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Bankrate's 2008 Retirement Guide
Finding the funds
Sometimes, finding that extra bit of income can turn a retirement nightmare towards a happy ending.
Finding the funds
New rules rev up reverse mortgages
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"It can be a good thing for an older retiree who is house-rich and cash-poor," says Eric Tyson, author of "Personal Finance for Dummies."

And that seems to be exactly who is using them, according to Bronwyn Belling, reverse mortgage specialist for the AARP Foundation. "Your typical borrower is a 73- or 74-year-old who has lived in the home a long time, seen a lot of appreciation but is having trouble making ends meet," Belling says.

However, reverse mortgages are not the automatic answer for everyone. "These loans work very well for some people and not so well for others," she says.

Because the fees are front-loaded -- paid first out of the proceeds of the loan -- reverse mortgages "are better for someone who wants to stay in their home a long time," Belling says. That's because, unlike a traditional mortgage, most of the fees associated with a reverse mortgage are paid upfront (subtracted from the overall balance that the homeowner is borrowing).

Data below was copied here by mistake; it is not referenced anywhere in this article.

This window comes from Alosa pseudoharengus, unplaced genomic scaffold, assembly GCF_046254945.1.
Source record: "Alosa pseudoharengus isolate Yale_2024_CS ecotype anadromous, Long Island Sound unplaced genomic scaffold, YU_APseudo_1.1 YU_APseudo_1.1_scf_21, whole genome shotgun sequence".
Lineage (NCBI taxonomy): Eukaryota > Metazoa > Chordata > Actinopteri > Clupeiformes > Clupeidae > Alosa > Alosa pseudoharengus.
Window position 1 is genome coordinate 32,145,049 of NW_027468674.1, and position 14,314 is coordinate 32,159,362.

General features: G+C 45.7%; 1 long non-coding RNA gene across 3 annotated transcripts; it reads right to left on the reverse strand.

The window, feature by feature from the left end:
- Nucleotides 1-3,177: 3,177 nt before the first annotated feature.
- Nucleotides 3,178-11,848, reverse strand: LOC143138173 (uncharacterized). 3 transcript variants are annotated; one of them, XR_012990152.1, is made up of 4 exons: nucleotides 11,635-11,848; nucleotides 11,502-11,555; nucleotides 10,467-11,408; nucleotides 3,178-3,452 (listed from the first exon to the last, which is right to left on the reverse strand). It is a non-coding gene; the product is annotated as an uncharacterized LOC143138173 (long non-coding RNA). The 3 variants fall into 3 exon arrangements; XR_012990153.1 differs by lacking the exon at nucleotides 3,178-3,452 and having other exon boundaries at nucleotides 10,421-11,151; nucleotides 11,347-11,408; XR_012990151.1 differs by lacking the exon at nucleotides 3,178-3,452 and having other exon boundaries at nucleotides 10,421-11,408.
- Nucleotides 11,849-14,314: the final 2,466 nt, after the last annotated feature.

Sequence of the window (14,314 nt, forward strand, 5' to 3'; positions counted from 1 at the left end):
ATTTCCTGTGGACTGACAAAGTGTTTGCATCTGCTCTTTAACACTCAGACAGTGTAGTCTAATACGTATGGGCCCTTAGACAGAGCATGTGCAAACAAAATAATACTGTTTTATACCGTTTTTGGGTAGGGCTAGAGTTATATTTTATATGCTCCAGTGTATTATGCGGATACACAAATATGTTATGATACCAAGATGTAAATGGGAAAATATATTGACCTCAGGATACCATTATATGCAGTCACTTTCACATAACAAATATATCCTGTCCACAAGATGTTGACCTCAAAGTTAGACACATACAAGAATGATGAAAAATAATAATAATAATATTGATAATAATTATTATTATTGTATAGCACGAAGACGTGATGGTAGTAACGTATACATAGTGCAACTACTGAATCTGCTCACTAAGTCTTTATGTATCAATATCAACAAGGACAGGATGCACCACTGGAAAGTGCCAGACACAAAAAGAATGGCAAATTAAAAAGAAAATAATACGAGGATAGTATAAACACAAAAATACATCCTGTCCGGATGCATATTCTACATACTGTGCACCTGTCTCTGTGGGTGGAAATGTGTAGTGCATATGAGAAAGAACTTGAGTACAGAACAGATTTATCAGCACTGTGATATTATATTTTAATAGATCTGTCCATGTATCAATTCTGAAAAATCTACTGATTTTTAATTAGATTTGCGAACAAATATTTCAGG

Currently, with a federally backed loan, that includes a 2 percent fee for insurance on the loan, plus an equal amount for the lender's origination fee, plus regular closing costs, which often run $2,000 to $3,000, Belling says.

For a 74-year-old borrower, that could total $14,000 to $15,000 on a $300,000 home loan, she says. Over the life of that loan, those costs can easily stretch to $30,000, she says. And that doesn't include interest.

It's not a good move for someone who wants to leave a home to his or her adult children. And, in some cases, the loans can affect eligibility for Medicaid and Supplemental Security Income, or SSI. So if you rely on those benefits, you'll want to talk with a knowledgeable, neutral third party (not your lender) to make sure that the loan or the way you've structured your payments won't interfere with your income.

Some borrowers also are getting new reverse mortgages to get out from under their existing mortgage for retirement, Belling says. "Depending on where you live and what the house is worth, you may be able to borrow enough to pay off the debt," she says. But if you're in financial trouble because your existing mortgage is a loan you really couldn't afford in the first place, you might be better off pursuing legal recourse against the original lender, Belling says. Always exhaust the legal remedies first, she says. "Some of those loans shouldn't have been made in the first place."

Many financial planners and consumer advocates view reverse mortgages as a tool of last resort.

"Reverse mortgages are a wonderful tool to have at your disposal, but you should only play that card if you're out of other options," say Phil Cook, a Certified Financial Planner in Torrance, Calif.

-- Updated: Dec. 30, 2008
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